Paper and Panel at ISA 2013

March 28, 2013

Next week, Thursday, April 4 at 1:45 pm, I will be speaking on a panel at the upcoming International Studies Association conference in San Francisco. The panel, entitled “Defending the Homeland: Territory & National Identity,” will explore the idea of homeland as a political, social, and cultural construct and how the definition of such a space impacts state territorial policies.

I am very excited to be joined by six esteemed colleagues from a diverse range of backgrounds, methodologies, and theoretical approaches. After the jump, you can find our panel abstract as well as my own paper abstract. For those of my colleagues, log on to the myISA system and check the annual conference program, or send me an email. Hope to see you in San Francisco!

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Polls: The UNGA and a Palestinian State, Part 3

July 24, 2011


In the previous two posts, I have explored the Israeli public response to the Palestinian Authority’s intent to unilaterally declare independence and seek international diplomatic recognition at the UN General Assembly in September 2011.

Monthly public opinion data gathered by the Peace Index over the last six months indicates that Israelis are increasingly of the belief that the PA’s efforts are credible and that Israel will suffer international condemnation, greater diplomatic isolation, and potentially a new Palestinian intifada if it refuses to recognize a Palestinian state in the territories of Gaza, the West Bank, and eastern Jerusalem. However, polling also indicates that Israelis believe that international pressure will not increase significantly nor would greater political moderation by the Israeli government result in a Palestinian return to negotiations or the aversion of a new violent Palestinian uprising, particularly if Israel still refuses to withdraw from the West Bank.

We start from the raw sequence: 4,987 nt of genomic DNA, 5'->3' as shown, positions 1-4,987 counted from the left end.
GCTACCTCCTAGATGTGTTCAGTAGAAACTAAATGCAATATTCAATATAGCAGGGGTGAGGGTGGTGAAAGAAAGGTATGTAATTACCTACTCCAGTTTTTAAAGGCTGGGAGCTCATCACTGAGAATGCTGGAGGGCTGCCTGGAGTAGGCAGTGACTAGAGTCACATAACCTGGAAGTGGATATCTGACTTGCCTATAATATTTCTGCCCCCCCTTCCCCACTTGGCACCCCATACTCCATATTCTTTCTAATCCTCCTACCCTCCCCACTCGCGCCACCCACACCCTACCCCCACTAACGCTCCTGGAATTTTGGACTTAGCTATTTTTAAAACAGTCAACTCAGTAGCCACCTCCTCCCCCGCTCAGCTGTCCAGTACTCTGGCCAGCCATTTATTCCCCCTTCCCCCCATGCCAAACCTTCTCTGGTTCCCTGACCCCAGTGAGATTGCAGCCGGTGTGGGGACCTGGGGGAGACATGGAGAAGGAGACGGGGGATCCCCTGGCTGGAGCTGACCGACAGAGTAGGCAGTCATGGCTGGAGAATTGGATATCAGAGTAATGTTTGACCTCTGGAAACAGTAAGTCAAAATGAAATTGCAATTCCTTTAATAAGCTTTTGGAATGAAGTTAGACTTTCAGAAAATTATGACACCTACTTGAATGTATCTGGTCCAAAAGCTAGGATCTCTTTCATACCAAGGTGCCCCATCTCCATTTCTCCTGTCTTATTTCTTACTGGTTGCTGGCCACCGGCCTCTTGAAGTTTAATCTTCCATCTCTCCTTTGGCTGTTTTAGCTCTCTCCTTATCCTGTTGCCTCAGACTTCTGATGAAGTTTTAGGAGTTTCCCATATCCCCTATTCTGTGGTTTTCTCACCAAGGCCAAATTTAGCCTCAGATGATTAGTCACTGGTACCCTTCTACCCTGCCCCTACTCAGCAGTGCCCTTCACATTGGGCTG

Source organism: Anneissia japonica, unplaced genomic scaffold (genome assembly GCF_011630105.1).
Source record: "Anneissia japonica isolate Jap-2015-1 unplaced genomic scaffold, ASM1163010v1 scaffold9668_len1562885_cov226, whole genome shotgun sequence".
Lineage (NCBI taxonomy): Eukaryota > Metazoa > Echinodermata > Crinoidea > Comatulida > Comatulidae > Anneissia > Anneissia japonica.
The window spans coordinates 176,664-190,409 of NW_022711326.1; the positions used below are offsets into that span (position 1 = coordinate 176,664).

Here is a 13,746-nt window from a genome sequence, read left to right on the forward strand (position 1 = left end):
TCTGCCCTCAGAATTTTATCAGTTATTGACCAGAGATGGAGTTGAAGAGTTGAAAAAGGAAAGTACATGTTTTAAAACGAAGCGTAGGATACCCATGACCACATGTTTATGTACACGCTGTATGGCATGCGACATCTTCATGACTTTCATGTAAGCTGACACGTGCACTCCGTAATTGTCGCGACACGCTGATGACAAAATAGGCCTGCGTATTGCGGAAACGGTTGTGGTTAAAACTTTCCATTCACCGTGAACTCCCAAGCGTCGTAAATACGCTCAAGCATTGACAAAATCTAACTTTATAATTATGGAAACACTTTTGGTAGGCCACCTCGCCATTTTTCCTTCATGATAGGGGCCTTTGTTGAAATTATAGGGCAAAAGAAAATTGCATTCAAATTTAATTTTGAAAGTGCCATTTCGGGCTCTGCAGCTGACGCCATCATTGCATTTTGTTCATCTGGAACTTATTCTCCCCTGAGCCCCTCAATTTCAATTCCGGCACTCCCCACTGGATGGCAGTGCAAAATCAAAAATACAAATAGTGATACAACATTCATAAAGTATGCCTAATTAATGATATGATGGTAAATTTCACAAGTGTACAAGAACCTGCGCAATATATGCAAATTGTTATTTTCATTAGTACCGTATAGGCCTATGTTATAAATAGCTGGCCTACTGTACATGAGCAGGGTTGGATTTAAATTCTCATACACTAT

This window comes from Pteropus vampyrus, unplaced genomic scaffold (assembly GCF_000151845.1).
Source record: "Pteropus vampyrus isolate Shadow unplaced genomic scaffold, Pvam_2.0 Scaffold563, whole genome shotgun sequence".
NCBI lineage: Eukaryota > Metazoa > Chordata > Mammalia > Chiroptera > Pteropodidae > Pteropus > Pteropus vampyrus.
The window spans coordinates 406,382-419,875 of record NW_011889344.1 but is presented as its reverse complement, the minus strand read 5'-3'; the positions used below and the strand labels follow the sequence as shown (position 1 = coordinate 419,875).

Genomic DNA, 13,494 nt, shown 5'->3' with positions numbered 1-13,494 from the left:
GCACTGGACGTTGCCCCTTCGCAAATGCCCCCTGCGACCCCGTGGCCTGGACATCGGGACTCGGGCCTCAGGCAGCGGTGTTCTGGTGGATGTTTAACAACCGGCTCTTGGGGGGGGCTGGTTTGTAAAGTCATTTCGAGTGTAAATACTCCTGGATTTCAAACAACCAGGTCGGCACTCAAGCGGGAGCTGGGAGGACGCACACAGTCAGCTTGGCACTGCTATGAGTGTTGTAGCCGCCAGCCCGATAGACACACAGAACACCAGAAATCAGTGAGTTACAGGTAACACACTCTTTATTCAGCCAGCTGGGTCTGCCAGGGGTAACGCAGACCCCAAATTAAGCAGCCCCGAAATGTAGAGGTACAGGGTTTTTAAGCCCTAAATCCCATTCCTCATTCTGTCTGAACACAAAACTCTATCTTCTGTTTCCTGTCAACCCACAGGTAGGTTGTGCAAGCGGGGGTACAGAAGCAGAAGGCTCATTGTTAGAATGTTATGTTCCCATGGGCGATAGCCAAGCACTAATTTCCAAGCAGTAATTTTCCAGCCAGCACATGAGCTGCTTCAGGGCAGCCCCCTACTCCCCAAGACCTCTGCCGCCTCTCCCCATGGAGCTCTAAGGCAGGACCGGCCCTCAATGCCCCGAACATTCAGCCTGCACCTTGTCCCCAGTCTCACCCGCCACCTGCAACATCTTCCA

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Poll: Can Jewish Settlers Remain After Withdrawal?

February 28, 2011


Early this morning, Israeli security forces and Jewish residents clashed in the West Bank settlement of Havat Gilad. Police and Civil Administration officials arrived at the community near Yitzhar at 4:30 in the morning to tear down a number of unauthorized structures. During the confrontation that ensued, settlers threw rocks and police fired rubber bullets and tear gas. 15 people were injured and 8 were arrested.

Although such clashes are not commonplace, they are becoming seemingly more frequent. This battle between settlers to ensure the permanence of their outlying communities and of the police and military to contain unauthorized settlement growth has, in recent years, drawn more attention, particularly as security incidents between Israeli forces and West Bank Palestinians have become less frequent and less violent. Incidents have largely centered on the dismantling of settlements and bulldozing of homes, synagogues, and yeshivot, but have also included Jewish rebuilding of destroyed buildings, planting on state lands, and even attacks on Jewish hikers.

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Interview with Elyakim Haetzni

February 2, 2011


On Monday, I traveled to Kiryat Arba to meet with Jewish settlement activist, attorney, and frequent Yehidot Aharonot columnist Elyakim Haetzni. Haetzni was a key initiators of Jewish resettlement of Gush Etzion and Hebron after the 1967 Six Day War. He also served on the steering committee of the Yesha Council and as a member of Knesset for Tehiya, a political party closely associated with Gush Emunim, following the resignation of Eliezer Waldman in 1990.

Haetzni is a notable figure among the early core of Gush Emunim, not only for his deep personal involvement but because he does not consider himself to be dati (religious). Indeed, most of the leading figures of the movement were not only religious but studied together at Mercaz HaRav, the yeshiva established by Rabbi Avraham Yitzchak Kook which has served since its founding as the wellspring of Religious Zionism. R’Kook’s son, Rabbi Tzvi Yehuda Kook, was seen as the spiritual leader of Gush Emunim and taught many of its leaders.